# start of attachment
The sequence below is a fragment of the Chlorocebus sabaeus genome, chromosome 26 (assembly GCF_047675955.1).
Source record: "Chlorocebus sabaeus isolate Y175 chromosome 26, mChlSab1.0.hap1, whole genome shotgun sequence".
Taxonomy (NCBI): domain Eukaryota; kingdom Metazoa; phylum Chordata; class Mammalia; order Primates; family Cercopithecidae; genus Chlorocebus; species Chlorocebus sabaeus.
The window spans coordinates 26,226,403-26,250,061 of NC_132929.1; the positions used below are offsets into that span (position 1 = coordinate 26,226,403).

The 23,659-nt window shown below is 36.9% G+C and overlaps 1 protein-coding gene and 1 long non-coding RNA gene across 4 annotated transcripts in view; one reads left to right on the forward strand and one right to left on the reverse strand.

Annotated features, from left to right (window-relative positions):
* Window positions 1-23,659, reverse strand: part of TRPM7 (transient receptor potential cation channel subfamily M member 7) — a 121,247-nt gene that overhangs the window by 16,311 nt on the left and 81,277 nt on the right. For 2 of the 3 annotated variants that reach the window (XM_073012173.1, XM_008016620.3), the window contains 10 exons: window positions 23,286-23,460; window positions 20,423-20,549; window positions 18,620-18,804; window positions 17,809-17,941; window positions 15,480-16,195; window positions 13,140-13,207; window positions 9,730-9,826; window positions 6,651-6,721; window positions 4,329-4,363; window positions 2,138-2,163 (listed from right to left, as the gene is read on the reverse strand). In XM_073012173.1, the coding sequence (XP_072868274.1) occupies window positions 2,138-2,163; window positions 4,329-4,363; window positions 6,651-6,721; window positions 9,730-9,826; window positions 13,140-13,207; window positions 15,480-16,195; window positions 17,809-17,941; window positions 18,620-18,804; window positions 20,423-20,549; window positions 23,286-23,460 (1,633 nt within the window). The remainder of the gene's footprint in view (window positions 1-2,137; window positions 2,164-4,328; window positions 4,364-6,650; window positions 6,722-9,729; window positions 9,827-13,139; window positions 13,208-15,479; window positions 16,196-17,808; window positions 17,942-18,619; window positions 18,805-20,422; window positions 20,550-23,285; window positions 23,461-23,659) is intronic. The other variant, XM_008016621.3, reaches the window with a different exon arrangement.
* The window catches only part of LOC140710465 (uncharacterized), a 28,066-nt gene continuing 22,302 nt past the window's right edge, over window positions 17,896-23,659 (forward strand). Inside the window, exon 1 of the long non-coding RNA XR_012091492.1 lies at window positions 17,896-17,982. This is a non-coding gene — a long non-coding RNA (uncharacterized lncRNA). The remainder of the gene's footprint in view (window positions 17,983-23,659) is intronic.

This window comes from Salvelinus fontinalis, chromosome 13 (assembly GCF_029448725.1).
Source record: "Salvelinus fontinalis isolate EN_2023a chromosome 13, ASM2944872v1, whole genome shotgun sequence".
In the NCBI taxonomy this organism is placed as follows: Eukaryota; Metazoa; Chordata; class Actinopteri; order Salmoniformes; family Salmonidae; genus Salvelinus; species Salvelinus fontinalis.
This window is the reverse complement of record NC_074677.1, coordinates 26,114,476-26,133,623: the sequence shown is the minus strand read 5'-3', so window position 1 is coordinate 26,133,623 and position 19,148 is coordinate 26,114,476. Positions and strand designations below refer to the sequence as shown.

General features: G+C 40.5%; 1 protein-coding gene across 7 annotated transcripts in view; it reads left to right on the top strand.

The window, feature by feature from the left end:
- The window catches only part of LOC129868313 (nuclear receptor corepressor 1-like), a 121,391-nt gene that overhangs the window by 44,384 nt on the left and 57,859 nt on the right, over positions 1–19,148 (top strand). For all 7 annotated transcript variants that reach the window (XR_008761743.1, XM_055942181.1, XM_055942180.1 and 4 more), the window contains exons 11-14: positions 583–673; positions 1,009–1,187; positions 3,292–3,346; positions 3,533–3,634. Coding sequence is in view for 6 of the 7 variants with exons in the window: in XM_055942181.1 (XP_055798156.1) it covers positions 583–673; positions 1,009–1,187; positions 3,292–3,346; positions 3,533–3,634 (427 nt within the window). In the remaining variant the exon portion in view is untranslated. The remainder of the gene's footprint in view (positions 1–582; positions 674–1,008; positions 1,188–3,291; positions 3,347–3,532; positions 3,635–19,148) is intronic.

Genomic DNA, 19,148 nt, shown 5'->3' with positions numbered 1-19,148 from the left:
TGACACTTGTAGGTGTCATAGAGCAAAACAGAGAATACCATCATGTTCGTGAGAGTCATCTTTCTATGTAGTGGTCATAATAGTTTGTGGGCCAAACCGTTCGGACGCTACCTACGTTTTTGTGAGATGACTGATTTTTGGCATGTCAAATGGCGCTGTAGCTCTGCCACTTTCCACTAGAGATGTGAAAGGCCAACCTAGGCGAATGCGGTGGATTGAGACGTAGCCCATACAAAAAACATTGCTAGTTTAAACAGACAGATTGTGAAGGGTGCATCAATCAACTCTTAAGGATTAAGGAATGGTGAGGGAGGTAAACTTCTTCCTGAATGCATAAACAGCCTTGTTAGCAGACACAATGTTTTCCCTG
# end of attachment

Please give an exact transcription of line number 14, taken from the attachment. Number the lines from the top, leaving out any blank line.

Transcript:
The window, feature by feature from the left end: